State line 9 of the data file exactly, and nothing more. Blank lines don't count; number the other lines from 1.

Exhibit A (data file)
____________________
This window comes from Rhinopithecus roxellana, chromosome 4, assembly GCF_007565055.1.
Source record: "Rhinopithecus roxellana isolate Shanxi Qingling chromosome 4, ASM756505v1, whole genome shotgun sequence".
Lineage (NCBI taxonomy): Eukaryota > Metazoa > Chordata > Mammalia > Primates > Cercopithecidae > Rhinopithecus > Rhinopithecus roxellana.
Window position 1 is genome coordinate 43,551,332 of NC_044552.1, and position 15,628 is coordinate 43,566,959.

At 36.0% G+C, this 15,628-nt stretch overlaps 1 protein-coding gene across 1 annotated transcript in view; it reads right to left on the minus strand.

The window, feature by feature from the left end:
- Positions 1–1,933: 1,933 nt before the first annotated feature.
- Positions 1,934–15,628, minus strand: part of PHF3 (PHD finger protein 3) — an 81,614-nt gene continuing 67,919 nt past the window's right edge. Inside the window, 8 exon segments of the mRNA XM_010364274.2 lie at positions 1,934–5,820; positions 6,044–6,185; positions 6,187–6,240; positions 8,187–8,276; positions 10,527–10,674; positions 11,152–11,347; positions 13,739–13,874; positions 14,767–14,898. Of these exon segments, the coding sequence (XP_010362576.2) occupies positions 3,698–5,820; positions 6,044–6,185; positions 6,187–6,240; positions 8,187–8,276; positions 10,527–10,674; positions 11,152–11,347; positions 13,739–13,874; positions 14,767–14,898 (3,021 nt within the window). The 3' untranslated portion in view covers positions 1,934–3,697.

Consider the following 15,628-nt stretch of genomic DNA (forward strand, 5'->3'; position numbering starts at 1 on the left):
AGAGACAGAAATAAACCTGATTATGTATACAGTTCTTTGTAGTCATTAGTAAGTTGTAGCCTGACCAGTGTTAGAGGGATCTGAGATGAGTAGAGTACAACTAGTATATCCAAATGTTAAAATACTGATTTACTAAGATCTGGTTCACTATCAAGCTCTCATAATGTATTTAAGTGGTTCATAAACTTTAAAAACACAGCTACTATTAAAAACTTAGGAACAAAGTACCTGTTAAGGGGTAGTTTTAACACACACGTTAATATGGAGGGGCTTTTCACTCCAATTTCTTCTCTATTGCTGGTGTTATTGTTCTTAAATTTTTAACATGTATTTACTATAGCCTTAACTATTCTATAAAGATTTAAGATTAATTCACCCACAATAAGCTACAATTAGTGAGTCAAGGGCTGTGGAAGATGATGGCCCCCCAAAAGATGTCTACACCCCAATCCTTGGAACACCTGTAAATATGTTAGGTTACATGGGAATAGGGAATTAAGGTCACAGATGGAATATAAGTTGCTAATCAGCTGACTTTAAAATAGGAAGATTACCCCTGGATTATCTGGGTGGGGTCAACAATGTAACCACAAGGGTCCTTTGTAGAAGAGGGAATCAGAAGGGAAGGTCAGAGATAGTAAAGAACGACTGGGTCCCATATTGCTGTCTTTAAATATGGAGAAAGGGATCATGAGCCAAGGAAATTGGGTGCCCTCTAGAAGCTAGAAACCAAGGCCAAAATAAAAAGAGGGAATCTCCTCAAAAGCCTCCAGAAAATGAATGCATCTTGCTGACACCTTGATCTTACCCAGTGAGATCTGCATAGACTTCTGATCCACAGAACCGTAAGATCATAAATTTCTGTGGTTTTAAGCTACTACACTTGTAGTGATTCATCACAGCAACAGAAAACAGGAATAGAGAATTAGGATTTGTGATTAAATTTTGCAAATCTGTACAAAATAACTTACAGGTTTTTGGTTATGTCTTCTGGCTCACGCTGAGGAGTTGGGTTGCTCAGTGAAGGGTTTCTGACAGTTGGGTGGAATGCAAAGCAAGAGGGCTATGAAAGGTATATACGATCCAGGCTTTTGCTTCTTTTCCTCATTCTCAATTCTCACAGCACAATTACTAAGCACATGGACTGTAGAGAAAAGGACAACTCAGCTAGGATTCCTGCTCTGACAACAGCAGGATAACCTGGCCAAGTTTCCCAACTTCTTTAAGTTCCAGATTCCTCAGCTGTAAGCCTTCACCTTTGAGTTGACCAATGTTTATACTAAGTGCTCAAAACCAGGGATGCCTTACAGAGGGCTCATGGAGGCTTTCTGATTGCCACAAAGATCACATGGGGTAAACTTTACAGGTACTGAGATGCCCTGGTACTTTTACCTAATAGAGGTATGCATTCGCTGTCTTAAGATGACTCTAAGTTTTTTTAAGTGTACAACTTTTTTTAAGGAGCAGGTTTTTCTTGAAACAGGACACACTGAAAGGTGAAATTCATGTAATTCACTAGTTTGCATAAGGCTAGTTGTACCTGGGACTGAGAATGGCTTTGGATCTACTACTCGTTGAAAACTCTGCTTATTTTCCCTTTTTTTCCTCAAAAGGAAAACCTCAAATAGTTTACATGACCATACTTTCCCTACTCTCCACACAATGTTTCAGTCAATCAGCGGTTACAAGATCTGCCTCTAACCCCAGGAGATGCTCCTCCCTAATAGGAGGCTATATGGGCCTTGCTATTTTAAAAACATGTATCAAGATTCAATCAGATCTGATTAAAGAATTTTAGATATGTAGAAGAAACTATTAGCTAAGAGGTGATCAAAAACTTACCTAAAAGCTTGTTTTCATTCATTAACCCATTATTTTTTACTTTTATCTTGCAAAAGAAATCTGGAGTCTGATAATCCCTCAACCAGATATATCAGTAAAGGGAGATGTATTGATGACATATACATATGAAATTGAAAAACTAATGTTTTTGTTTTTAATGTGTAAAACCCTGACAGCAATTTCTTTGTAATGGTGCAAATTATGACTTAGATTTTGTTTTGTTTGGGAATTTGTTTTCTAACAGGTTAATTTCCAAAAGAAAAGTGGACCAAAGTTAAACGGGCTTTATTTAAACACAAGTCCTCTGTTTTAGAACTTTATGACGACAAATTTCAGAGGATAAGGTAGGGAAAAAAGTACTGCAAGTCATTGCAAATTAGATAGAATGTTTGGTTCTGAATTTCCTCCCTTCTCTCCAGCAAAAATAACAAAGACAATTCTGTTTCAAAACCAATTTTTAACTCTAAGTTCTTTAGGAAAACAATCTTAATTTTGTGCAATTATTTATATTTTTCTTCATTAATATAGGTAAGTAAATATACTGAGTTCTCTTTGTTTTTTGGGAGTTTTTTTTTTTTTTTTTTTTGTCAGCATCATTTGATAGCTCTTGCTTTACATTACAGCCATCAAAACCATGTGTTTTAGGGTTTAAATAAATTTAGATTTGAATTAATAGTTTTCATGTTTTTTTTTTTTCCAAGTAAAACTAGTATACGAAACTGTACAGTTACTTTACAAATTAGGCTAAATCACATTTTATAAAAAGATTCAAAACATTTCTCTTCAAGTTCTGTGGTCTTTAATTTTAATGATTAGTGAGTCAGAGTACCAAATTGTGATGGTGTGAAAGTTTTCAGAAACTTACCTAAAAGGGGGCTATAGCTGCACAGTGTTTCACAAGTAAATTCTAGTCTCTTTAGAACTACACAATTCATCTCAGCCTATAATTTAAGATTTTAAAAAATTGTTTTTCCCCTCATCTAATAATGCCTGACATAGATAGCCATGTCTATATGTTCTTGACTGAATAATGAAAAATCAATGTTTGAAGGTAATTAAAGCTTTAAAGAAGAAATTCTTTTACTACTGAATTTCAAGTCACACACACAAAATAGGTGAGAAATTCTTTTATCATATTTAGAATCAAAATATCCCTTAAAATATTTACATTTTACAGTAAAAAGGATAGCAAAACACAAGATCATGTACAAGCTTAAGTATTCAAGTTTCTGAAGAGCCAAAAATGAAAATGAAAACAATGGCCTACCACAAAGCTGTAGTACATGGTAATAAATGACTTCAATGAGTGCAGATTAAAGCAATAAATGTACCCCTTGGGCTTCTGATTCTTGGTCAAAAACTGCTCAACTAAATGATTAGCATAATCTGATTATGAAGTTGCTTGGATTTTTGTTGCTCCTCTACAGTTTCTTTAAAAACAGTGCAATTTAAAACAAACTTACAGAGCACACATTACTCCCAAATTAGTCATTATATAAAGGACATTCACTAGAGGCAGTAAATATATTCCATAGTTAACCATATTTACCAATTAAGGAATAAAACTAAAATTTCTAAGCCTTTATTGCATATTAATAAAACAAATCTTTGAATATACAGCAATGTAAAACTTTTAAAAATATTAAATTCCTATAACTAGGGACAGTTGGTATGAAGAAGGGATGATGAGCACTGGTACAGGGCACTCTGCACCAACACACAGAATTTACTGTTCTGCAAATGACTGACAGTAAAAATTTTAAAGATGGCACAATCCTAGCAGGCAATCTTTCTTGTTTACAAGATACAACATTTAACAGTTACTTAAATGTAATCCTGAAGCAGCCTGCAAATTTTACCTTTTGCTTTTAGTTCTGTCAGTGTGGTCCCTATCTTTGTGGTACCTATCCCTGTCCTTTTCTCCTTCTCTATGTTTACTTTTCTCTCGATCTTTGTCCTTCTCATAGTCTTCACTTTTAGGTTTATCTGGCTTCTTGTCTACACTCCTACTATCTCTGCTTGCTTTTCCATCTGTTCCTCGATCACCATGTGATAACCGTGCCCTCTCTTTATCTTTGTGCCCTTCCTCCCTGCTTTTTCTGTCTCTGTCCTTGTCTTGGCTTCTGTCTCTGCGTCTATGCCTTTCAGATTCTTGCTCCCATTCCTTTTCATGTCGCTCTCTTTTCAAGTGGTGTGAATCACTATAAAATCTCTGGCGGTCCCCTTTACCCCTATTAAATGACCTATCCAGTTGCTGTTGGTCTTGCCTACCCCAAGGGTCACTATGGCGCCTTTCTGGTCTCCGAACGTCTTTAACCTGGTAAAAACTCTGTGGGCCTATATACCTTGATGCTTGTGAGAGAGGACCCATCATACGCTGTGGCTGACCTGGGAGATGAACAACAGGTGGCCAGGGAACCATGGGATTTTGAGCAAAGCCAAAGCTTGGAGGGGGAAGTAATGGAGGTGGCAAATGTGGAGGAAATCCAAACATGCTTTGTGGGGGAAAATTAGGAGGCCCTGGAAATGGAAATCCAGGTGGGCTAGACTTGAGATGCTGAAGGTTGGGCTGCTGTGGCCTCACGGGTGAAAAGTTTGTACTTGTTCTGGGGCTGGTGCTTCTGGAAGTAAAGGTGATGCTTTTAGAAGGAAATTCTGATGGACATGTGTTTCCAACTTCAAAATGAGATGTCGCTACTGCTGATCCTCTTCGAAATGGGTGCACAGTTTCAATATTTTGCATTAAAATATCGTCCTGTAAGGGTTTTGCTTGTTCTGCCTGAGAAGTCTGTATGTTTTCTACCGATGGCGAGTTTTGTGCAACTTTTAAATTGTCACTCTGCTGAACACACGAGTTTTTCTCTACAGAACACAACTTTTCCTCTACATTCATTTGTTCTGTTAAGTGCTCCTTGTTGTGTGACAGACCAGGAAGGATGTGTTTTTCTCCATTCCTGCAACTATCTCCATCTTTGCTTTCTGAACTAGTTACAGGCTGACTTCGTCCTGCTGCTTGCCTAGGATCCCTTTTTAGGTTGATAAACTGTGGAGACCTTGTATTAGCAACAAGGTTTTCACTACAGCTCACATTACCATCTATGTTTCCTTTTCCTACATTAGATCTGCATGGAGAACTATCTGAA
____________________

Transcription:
Consider the following 15,628-nt stretch of genomic DNA (forward strand, 5'->3'; position numbering starts at 1 on the left):